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— Mike Myers, Austin Powers

MRQE Top Critic

Lady and the Tramp

50 years after its original release, this story of canine lives still oozes charm. —Andrea Birgers (DVD review...)

Lady and the Tramp turn 50

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MGM’s new DVD release of Buckaroo Banzai is one of the best DVD values I’ve ever seen. Interviews, commentary, special features, easter eggs... this disc has everything a die-hard fan or former Blue Blaze Irregular could want, all available for as little as $13.95 from some outlets.

Buckaroo Who?

MGM DVD does Buckaroo rightThe Adventures of Buckaroo Banzai: Across the Eighth Dimension! was an underground hit in 1984, later gathering a cultish following. It’s a comic adventure about an enigmatic hero with a funny name. Dr. Banzai is a neurosurgeon, rocket scientist, rock star, and philosopher, all rolled into one.

Using his jet car and his “oscillation overthruster,” Buckaroo Banzai (Peter Weller) drives through a solid wall of rock — not by destroying the rock but by passing through the space between the atoms – and thus traveling through the eighth dimension.

Buckaroo’s band of followers, the Hong Kong Cavaliers, are gaudily dressed, aptly nicknamed scientists, musicians, and thinkers. The movie introduced a stellar cast and dressed them in full ’80s regalia. Peter Weller in his bow tie and red glasses, Jeff Goldblum in his unabashed mod-cowboy outfit, and Ellen Barkin with her feathered hair and gigantic plastic earrings.

The news of Buckaroo’s breakthrough sparks the interest of the evil alien lectroids who have been living off of Twinkies and government defense contracts in New Jersey since the ’50s. Led by Lord John Whorfin (John Lithgow), the lectroids plan to steal the overthruster so they can go back home and conquer their world. Buckaroo Banzai must stop them before interdimensional war breaks out.

Buckaroo Banzai is a satisfying comedy-adventure, well plotted, well paced, and filled with interesting characters. Rated PG in an era of PG-13s, Buckaroo Banzai has a naive goodness about it, without seeming childish. It’s full of subtle comedy without condescending irony or sarcasm.

They just don’t make them like this anymore.

DVD Extras

Not only are there lots of extras, they are also, for the most part, more interesting than standard DVD fare.

Director W.D. Richter and writer Earl Mac Rauch provide a genuinely interesting commentary. Mac Rauch speaks as Reno, the official chronicler of Buckaroo Banzai, and W.D. Richter speaks as though his film is a docudrama, based on the life of a real Buckaroo Banzai. Their “performances” are a treat to serious fans of the film, while still allowing aspects of the production to come through.

For example, Richter is able to talk about Mac Rauch’s evolution of the character of Buckaroo, without destroying the illusion that there is a real Buckaroo living in New Jersey.

Perhaps the most satisfying revelation is the real answer to the question “Why is there a watermelon there?”, which Richter explains on the commentary track.

There is also an on-camera interview with W.D. Richter shot in “The Banzai Institute in New Jersey.” He’s got the actual rock that Buckaroo used in his press conference, as well as the overthruster used in the film, which may or may not have been the actual overthruster Buckaroo used.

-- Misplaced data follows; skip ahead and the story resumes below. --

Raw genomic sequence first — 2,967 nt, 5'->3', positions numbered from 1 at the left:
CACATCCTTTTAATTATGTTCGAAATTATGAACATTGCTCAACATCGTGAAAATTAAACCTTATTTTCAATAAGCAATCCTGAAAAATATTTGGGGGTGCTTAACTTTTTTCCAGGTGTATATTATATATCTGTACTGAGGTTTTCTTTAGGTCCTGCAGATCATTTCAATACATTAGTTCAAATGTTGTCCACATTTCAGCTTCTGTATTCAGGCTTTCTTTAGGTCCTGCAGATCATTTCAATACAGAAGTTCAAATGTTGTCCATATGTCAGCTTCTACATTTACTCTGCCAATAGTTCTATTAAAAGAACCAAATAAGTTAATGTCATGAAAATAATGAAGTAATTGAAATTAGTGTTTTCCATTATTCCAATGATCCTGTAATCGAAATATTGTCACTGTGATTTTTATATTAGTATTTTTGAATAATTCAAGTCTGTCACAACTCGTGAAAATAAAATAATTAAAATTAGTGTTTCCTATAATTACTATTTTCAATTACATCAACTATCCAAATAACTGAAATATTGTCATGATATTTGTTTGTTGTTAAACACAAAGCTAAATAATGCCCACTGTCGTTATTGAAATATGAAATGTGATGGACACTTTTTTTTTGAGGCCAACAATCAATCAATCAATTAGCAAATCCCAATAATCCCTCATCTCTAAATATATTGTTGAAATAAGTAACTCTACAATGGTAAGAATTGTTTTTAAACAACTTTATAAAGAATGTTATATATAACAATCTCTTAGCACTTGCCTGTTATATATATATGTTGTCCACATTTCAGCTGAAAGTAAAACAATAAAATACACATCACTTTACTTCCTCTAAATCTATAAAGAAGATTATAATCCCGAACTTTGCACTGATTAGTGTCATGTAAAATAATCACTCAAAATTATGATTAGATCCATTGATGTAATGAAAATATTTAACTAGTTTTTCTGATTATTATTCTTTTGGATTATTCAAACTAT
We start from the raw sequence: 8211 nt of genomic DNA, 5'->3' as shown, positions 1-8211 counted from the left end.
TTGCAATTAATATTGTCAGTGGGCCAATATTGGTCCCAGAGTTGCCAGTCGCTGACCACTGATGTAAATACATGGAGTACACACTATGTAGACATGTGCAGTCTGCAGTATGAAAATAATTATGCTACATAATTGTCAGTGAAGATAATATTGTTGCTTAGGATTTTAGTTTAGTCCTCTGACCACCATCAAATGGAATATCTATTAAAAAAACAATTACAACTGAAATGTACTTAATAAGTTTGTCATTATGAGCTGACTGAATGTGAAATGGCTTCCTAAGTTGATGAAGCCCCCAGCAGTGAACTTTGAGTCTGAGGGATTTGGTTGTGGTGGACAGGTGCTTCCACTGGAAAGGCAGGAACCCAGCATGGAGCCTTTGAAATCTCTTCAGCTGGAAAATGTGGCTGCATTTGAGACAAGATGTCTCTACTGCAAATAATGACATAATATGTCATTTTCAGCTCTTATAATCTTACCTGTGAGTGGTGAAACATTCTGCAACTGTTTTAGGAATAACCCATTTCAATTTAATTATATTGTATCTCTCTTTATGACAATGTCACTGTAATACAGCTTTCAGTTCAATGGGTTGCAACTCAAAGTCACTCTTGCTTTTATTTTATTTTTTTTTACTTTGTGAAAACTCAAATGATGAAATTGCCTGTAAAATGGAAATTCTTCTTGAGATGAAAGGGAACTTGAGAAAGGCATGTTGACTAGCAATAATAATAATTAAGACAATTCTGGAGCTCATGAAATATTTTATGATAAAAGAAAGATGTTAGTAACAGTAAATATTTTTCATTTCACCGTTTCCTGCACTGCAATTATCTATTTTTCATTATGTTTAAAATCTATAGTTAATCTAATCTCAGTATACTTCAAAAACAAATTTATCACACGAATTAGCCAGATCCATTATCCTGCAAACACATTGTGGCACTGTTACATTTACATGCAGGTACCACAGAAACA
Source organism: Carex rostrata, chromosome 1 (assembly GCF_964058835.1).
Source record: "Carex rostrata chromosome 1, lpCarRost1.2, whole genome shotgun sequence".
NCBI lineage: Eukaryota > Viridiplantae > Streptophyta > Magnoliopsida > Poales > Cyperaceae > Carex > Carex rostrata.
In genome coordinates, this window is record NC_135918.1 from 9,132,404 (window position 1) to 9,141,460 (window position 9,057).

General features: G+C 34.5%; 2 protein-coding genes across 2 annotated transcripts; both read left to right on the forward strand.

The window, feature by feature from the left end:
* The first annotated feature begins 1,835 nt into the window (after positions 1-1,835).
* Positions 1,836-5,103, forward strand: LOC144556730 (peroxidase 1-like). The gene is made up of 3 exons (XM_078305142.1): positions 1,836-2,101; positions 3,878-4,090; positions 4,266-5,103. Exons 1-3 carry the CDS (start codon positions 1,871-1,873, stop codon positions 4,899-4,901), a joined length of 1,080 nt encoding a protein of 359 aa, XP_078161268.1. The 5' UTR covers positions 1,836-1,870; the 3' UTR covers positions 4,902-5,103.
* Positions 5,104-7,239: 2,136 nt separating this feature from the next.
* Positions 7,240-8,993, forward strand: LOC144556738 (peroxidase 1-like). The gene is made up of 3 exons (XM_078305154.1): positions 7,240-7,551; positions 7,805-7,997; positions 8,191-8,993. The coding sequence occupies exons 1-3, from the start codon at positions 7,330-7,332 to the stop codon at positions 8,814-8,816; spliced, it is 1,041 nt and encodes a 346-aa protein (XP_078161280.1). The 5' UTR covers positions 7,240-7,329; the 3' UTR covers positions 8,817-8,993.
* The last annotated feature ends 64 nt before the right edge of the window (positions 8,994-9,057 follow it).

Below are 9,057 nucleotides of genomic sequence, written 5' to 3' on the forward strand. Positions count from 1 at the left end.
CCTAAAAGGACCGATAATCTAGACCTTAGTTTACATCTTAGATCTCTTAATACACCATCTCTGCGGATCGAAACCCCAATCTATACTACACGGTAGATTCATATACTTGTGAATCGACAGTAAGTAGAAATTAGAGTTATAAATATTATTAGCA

An alternate opening scene is included, both as a separate scene, and as it might have been fully integrated into the film. I personally like the movie better without the opening scene, but another fan said he liked it with the scene. It’s at least worth checking out.

There are also a handful of deleted scenes, which don’t offer much insight and were rightfully trimmed from the movie. Some of them mention Buckaroo’s nemesis Hanoi Xan. If further adventures of Buckaroo Banzai ever get produced, Xan will no doubt turn up. The deleted scenes might be of interest to die-hard fans, but they were rightfully cut from the final version.

Along with the audio commentary, there is a subtitle commentary from the character Pinky Carruthers. As you watch the movie, little factoids appear in the subtitle track, some are jokes, some are insights. In any case, it adds an extra dimension to the movie, particularly if you’ve seen it before.

There are several other features I haven’t mentioned because I didn’t find them as interesting, but there are lots more on this disc, including some undocumented goodies (“easter eggs”). You can find instructions to unlocking them on the sidebar to this review on moviehabit.com.

Picture and Sound

For the first time on home video, you can see Buckaroo Banzai in its original, wide-screen aspect ratio. That alone earns the disc high marks for picture quality. The transfer is very good, although naturally, the print is old, and a few minor scuffs and scratches are visible. And with so many extras, one wonders if the movie shouldn’t have been released on two discs instead of one. In any case, there were no noticeable compression artifacts, at least on my system.

The soundtrack is now in glorious 5.1 Dolby Digital Surround. Aside from the dated synth-pop music, audiophiles will have little to complain about in this MGM DVD.


Richter says Buckaroo Banzai has found a new home at MGM. After traveling from studio to studio and finding no interest from management in producing a better home video copy, Richter seems happy that MGM is treating his baby well. He even has hopes that MGM will let him make either more movies or a TV series about the further adventures of Buckaroo Banzai.

Here’s to hope.

(After I wrote this conclusion, MGM put itself up for sale, so Blue Blaze Irregulars may have to wait even longer).